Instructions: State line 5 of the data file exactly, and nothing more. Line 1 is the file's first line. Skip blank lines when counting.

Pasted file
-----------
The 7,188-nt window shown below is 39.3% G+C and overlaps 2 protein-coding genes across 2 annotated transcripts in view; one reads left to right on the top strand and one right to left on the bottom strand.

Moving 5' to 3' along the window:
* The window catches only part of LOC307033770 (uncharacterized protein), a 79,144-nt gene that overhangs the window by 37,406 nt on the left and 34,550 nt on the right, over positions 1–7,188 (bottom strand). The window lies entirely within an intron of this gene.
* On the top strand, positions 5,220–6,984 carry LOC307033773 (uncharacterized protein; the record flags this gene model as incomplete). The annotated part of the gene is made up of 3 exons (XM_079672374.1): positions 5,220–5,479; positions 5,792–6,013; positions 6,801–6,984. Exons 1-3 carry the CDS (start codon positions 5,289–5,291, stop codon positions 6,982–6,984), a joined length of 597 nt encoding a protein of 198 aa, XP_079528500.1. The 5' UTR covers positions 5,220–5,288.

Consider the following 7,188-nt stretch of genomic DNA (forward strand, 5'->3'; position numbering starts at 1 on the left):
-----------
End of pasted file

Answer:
Consider the following 7,188-nt stretch of genomic DNA (forward strand, 5'->3'; position numbering starts at 1 on the left):